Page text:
Soundwalking and Algorithmic Listening

Miguel Carvalhais, Rosemary Lee

Research output: Conference Article in Proceeding or Book/Report chapterArticle in proceedingsResearchpeer-review


Soundwalking is a listening and composition method that focuses on the exploration of the envi-ronment. With roots in the 1970s, the artistic practices that sprung from soundwalking engage both with the unmediated soundscape as well as with multiple approaches to its augmentation or the augmentation of the human sensory apparatus. Soundwalking emphasises the listener’s active and participatory role in the construction of dynamic compositions, shaped as much by the environ-ment as by their presence and actions. Given the increasing relevance of computation in physical and public environments, the omnipresence of the metainterface, and how hybrid environments emerge from physical and virtual spaces, this paper discusses how principles and methodologies of soundwalking may allow the exploration and, ultimately, the understanding of computational environments that are increasingly sonic. This paper explores how in these contexts soundwalking can be used as a poetic and aesthetic resource, leading to the development of a listening that em-phasises computation and procedurality, an algorithmic listening.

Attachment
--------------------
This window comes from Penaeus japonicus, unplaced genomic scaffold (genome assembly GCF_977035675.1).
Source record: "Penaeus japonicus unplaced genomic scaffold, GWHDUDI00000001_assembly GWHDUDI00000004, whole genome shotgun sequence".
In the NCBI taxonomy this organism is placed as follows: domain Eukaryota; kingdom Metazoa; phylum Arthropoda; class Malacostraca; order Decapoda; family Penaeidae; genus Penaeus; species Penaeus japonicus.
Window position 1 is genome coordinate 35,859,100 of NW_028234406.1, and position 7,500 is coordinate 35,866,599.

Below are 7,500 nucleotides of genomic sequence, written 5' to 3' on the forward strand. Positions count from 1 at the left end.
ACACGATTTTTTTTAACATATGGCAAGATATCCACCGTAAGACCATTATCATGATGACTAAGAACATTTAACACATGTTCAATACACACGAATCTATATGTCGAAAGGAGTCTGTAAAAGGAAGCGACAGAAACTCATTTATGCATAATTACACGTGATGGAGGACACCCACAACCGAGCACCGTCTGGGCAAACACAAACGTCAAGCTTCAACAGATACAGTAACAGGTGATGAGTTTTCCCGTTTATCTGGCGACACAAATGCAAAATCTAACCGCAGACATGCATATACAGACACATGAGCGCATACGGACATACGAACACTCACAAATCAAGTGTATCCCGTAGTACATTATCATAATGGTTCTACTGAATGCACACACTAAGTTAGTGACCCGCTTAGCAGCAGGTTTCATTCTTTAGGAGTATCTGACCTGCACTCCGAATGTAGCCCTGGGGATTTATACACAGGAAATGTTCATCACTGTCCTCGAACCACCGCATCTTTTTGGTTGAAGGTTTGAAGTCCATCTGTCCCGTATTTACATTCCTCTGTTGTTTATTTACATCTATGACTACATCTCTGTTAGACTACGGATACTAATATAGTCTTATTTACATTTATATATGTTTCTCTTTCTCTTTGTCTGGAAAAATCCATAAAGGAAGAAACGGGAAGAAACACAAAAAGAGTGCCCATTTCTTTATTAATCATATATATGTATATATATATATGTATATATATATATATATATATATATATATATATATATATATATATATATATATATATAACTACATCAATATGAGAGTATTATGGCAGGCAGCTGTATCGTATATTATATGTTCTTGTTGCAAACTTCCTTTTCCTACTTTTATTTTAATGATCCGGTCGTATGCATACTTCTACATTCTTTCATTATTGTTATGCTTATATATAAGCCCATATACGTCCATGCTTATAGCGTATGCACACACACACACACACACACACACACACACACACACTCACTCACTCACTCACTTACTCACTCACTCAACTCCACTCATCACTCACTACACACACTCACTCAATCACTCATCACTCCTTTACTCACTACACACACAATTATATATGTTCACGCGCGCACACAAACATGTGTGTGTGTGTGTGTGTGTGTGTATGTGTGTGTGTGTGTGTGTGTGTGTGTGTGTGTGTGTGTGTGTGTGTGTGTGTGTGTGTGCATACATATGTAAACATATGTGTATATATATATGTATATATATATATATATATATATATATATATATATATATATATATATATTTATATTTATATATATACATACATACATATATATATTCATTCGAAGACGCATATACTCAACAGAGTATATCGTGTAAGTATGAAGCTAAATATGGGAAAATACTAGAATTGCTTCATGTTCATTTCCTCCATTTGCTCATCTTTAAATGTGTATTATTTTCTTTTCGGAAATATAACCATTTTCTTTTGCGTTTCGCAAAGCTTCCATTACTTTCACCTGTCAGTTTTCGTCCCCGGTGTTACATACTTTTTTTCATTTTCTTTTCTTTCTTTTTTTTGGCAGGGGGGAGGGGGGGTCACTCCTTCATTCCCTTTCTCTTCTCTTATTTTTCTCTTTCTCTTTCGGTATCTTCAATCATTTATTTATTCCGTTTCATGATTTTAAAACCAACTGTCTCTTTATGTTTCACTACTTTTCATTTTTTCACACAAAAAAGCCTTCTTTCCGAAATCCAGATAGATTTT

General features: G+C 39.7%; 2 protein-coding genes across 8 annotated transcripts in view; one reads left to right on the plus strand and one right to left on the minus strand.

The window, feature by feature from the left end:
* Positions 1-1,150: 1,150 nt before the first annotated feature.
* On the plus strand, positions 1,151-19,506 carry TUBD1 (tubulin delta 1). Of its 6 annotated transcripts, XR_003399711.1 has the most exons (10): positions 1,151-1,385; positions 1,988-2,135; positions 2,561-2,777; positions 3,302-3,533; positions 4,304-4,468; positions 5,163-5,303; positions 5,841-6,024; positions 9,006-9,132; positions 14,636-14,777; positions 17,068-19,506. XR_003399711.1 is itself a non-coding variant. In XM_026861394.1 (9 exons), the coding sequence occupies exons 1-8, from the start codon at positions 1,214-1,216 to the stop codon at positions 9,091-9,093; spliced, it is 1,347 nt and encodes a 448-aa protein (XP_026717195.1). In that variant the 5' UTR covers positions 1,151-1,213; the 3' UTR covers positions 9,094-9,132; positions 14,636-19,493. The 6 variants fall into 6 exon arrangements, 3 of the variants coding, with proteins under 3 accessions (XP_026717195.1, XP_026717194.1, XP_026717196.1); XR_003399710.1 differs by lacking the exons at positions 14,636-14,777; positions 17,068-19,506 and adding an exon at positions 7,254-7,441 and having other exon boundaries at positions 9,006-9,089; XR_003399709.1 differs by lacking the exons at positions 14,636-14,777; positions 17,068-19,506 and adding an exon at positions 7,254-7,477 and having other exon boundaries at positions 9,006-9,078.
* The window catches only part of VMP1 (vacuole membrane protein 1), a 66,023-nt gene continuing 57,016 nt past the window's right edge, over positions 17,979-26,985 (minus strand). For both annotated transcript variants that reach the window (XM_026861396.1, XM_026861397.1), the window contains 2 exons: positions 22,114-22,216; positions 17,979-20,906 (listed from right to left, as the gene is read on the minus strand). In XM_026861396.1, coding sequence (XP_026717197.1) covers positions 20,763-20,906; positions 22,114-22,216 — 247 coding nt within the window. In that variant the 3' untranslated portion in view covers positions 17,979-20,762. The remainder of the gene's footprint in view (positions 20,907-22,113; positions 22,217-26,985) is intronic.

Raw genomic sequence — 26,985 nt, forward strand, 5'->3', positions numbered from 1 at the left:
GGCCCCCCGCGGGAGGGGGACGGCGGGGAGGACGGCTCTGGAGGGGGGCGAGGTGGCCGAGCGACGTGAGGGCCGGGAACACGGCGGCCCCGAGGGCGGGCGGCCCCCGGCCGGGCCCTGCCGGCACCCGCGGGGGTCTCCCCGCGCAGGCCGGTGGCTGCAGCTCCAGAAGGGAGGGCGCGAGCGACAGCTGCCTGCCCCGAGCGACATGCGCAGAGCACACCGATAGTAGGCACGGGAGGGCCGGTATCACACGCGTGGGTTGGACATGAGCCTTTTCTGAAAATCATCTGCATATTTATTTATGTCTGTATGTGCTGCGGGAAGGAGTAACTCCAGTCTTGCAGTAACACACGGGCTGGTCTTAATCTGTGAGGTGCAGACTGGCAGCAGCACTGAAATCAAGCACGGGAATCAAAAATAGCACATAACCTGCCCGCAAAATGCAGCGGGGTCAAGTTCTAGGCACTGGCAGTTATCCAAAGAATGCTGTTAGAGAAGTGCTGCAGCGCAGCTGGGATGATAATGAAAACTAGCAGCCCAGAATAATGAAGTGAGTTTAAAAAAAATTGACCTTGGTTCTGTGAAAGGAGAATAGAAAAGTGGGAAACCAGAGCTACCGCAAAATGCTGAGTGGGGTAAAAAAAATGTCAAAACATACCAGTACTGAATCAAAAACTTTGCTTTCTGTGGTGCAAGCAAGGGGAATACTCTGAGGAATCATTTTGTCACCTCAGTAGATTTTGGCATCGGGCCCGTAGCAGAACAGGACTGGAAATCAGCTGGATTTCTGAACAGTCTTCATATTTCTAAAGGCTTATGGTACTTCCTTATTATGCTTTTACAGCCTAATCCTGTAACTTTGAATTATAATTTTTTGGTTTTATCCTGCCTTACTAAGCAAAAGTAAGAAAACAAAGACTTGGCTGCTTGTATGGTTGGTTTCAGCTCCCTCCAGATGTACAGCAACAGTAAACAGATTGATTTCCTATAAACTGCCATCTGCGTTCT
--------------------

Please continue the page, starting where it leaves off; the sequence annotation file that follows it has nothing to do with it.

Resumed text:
Original languageEnglish
Title of host publicationRE:SOUND 2019 – 8th International Conference on Media Art, Science, and Technology (RE:SOUND 2019)
PublisherBCS Learning and Development Ltd
Publication date20 Aug 2019
Publication statusPublished - 20 Aug 2019
EventMedia Art History (MAH) 2019 Conference: RE:SOUND - Sound, Media and Art – Theories, Histories, Practices - Aalborg
Duration: 20 Aug 201823 Aug 2018


ConferenceMedia Art History (MAH) 2019 Conference
SeriesElectronic Workshops in Computing


  • computational art
  • artificial aesthetics
  • algorithmic listening
  • computational environments
  • procedural reading


Dive into the research topics of 'Soundwalking and Algorithmic Listening'. Together they form a unique fingerprint.

Cite this